That same week, Ben said, he got out of bed one night to draw his curtains and noticed something out in the garden. It was the man from the supermarket, standing completely still in the middle of his back garden, looking straight up at him, arms by his sides. They held each other’s gaze for a second before Ben sprinted over to his light switch to turn it out, pulled his curtains shut and pulled the duvet over him. He could still feel the man looking at him, he said.

He wasn’t telling this story to scare me. Ben wasn’t such a good actor. His breathing was irregular, his voice wavered and broke, and tears kept creeping into his eyes. Whatever Ben saw, or thought he saw, had evidently profoundly affected him. If I were telling you about this in person – and as we’ve established in our first session it’s extremely unlikely I’d be able to get this far – you’d certainly see the same signs from me.

It happened once every couple of weeks, Ben told me. Almost enough time would pass for him to start relaxing and explaining it away with logic, then he’s see the man again, looking up at him through his bedroom window from the garden, alone and unknowable in the pitch darkness. He never told his mum or dad about it, he said. Telling them would be admitting to himself that it was really happening. I was the first and only person he’d spoken to about it.

There was more. He’d been having terrible nightmares since the first time. One night he dreamed he was preparing to hang himself in the back garden and videotaping a message to his parents while he did it. There was a recurring dream in which he’d find a girl’s body in a bin bag, limbs cut off and emerging from the bag at strange angles. I couldn’t think of anything to say for a long time after he stopped talking. Finally, he said “I just don’t know what’s going on anymore.”

I believed him, inasmuch as I believed he was seeing something, and it was causing him a lot of emotional distress. So when he asked if I’d stay over, I did feel scared. But I also felt I might somehow be able to understand what was going on, explain it, and make everything magically return to normality for Ben.

It would have been late November. We were watching a Bond movie with his dad downstairs, eating chow mein on our laps. Over the course of the night the things he’d told me had slipped to the back of my mind. Ben seemed to relax around his dad, and became someone more like the kid I used to climb trees with in the woods. I started to consider the possibility that what Ben told me wasn’t true – specifically, that he couldn’t own up to the truth, which was that it was the divorce that had rattled him so much. It was easier to invent something fearsome to explain his emotional state than it was to deal with the raw wounds of his parents’ separation.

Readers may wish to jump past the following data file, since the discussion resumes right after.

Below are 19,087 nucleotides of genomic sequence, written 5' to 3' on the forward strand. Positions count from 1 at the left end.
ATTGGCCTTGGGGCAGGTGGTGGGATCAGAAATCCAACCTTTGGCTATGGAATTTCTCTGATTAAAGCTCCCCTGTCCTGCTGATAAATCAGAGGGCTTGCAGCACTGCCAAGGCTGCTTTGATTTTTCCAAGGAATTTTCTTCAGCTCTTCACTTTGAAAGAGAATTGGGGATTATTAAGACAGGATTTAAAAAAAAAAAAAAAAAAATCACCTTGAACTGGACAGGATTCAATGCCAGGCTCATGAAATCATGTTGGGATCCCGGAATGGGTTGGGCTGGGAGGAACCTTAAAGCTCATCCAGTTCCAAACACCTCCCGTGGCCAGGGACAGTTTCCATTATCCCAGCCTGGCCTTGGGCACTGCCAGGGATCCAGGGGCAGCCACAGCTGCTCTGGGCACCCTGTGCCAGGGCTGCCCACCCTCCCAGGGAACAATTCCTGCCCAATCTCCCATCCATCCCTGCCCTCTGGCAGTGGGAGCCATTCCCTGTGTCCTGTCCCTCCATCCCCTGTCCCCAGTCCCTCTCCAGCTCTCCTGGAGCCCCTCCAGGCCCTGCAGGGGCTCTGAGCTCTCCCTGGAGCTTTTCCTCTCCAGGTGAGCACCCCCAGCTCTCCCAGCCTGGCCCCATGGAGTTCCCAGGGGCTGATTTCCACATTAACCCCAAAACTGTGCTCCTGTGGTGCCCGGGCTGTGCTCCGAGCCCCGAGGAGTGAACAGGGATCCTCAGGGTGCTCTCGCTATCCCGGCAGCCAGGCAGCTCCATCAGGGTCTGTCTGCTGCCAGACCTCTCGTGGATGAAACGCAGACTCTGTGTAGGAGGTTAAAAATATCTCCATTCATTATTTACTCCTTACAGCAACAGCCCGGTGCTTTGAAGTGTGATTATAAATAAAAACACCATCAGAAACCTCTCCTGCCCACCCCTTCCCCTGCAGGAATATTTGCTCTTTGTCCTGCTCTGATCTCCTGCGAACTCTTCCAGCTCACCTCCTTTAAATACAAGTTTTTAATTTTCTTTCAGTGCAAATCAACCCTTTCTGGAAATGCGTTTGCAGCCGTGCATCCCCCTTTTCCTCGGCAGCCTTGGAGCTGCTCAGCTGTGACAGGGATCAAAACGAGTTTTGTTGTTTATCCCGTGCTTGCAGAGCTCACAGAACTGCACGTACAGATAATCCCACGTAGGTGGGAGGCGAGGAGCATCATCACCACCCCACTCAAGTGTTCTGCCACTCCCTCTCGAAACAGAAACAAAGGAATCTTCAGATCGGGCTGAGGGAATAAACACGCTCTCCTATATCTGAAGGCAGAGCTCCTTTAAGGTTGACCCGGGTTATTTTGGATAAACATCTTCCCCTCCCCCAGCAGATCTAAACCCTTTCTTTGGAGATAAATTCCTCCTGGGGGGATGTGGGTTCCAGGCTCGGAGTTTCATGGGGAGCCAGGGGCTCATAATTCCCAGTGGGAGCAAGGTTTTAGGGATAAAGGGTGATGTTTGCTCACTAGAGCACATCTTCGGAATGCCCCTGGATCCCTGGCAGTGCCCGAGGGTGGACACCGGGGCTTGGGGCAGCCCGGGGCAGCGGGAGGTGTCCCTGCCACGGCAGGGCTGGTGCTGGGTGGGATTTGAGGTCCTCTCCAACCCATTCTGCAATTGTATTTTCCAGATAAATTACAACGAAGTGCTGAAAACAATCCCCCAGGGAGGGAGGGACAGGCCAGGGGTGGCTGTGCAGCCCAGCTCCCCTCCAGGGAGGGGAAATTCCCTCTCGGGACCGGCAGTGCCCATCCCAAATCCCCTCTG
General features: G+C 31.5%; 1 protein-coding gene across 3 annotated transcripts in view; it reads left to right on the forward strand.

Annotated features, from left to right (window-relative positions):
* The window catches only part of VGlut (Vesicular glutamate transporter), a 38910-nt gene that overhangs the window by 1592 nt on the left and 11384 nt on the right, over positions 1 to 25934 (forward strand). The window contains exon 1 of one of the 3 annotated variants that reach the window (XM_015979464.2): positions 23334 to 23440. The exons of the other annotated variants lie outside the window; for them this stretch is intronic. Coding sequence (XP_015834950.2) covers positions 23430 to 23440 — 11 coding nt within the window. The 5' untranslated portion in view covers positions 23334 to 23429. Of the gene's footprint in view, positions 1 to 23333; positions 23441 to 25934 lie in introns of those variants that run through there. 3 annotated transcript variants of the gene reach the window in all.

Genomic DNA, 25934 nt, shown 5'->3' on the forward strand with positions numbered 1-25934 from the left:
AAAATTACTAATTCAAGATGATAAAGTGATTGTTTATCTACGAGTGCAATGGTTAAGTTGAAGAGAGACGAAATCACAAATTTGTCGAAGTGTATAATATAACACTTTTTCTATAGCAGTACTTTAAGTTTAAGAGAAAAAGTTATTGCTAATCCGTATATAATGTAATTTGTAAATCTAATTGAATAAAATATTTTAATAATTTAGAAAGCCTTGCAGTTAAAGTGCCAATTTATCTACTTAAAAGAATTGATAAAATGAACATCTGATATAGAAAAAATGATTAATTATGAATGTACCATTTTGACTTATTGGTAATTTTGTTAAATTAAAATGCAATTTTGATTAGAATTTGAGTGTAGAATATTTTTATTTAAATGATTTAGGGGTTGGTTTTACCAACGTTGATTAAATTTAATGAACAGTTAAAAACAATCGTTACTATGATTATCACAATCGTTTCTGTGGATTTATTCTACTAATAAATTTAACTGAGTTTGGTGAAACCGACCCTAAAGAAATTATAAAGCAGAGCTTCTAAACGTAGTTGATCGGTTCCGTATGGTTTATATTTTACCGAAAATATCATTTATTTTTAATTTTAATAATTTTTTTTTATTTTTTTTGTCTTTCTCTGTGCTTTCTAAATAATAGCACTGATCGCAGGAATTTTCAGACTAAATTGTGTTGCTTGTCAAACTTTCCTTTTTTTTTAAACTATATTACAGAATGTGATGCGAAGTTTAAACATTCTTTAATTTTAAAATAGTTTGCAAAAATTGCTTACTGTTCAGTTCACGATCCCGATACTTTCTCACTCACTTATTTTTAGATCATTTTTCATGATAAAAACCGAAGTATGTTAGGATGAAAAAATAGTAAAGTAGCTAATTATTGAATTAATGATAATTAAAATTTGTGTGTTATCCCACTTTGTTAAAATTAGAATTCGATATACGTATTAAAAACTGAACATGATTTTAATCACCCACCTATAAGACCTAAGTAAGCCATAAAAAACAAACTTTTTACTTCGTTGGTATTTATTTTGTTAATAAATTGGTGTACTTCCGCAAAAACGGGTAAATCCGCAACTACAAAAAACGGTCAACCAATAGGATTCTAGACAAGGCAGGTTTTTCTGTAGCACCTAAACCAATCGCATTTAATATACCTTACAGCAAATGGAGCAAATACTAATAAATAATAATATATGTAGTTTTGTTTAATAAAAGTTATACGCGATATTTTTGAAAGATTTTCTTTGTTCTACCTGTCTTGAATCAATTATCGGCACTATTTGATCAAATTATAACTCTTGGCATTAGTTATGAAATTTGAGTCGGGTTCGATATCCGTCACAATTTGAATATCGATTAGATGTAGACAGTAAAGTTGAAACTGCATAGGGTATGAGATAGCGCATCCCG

I’d become quite set on that idea when Ben asked his dad if we could all stay up and watch the boxing at 12AM, live from Vegas. “Not a chance,” his dad replied, laughing. It was a school night for us, and a work night for him, he pointed out. But Ben pushed again for it. And again. It quickly turned into an outright argument between the two of them. I looked down at the patterns of oil and soy sauce on my plate until it simmered down. Ben really didn’t want to go to bed, that much was clear. But he was swimming against the tide with this one.

When we went up to his room to pull out the futon, I was trying to think of way to tell him it was okay to be angry, or sad, or even scared after the divorce, without suggesting I didn’t believe what he’d told me out at the woods. Before I could get anything out, he looked at me nervously and asked if I wanted to check the garden with him from the window. I didn’t know what to say. I wasn’t sure whether to go along with it, or to confront him directly in the hope that the reality check would help him resolve whatever he was going through. Inevitably, I did neither. We walked over to the window, looked down into the garden below, and saw no one. Ben sighed in relief, then jabbed me in the kidney to try and scare me. We drew the curtains, talked about which girls from school we fancied with the lights off for a while, then both drifted off to sleep.

I woke up a few hours later needing to pee, having had a couple of cokes after dinner. The bathroom was to the left of Ben’s room, and around a corner, and I made my way to it without turning on any lights. I remember not wanting to wake Ben’s dad, since he’d been so vocal about getting a good night’s sleep for work the following morning. The only light in the bathroom was the moonlight from outside, so I think that drew my eye in the window’s direction. I remember choosing to glance out into the garden to reinforce the belief that there was no one there, as we sometimes check the corners of a dark room to strengthen the belief that we’re safe. And, honest to God R*****, I saw him. I saw the man.